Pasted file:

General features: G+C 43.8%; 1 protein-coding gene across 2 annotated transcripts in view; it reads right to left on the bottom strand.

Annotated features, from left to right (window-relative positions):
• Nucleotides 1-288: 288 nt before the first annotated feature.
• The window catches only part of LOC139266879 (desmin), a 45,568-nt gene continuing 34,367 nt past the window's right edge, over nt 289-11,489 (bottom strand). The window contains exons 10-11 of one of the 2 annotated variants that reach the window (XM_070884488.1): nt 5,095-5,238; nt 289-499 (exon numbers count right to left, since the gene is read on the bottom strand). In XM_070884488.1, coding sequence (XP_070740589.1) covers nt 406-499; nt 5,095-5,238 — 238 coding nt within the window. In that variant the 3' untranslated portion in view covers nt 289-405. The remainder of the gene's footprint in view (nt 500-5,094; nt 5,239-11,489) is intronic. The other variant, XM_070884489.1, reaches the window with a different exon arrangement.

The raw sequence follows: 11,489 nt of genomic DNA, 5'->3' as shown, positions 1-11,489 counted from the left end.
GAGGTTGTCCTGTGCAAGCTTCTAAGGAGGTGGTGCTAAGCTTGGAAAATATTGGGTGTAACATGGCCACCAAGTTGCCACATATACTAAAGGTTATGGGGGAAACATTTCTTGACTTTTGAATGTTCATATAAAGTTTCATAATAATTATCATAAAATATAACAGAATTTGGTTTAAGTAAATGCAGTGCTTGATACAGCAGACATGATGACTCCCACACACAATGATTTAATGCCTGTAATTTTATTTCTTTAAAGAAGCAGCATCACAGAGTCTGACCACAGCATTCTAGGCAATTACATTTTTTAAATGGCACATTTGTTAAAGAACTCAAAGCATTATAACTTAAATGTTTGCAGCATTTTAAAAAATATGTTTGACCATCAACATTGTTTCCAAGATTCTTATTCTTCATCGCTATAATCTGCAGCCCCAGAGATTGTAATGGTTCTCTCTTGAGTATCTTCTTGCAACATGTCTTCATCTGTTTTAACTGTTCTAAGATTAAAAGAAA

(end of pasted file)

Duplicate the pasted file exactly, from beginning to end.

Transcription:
General features: G+C 43.8%; 1 protein-coding gene across 2 annotated transcripts in view; it reads right to left on the bottom strand.

Annotated features, from left to right (window-relative positions):
• Nucleotides 1-288: 288 nt before the first annotated feature.
• The window catches only part of LOC139266879 (desmin), a 45,568-nt gene continuing 34,367 nt past the window's right edge, over nt 289-11,489 (bottom strand). The window contains exons 10-11 of one of the 2 annotated variants that reach the window (XM_070884488.1): nt 5,095-5,238; nt 289-499 (exon numbers count right to left, since the gene is read on the bottom strand). In XM_070884488.1, coding sequence (XP_070740589.1) covers nt 406-499; nt 5,095-5,238 — 238 coding nt within the window. In that variant the 3' untranslated portion in view covers nt 289-405. The remainder of the gene's footprint in view (nt 500-5,094; nt 5,239-11,489) is intronic. The other variant, XM_070884489.1, reaches the window with a different exon arrangement.

The raw sequence follows: 11,489 nt of genomic DNA, 5'->3' as shown, positions 1-11,489 counted from the left end.
GAGGTTGTCCTGTGCAAGCTTCTAAGGAGGTGGTGCTAAGCTTGGAAAATATTGGGTGTAACATGGCCACCAAGTTGCCACATATACTAAAGGTTATGGGGGAAACATTTCTTGACTTTTGAATGTTCATATAAAGTTTCATAATAATTATCATAAAATATAACAGAATTTGGTTTAAGTAAATGCAGTGCTTGATACAGCAGACATGATGACTCCCACACACAATGATTTAATGCCTGTAATTTTATTTCTTTAAAGAAGCAGCATCACAGAGTCTGACCACAGCATTCTAGGCAATTACATTTTTTAAATGGCACATTTGTTAAAGAACTCAAAGCATTATAACTTAAATGTTTGCAGCATTTTAAAAAATATGTTTGACCATCAACATTGTTTCCAAGATTCTTATTCTTCATCGCTATAATCTGCAGCCCCAGAGATTGTAATGGTTCTCTCTTGAGTATCTTCTTGCAACATGTCTTCATCTGTTTTAACTGTTCTAAGATTAAAAGAAA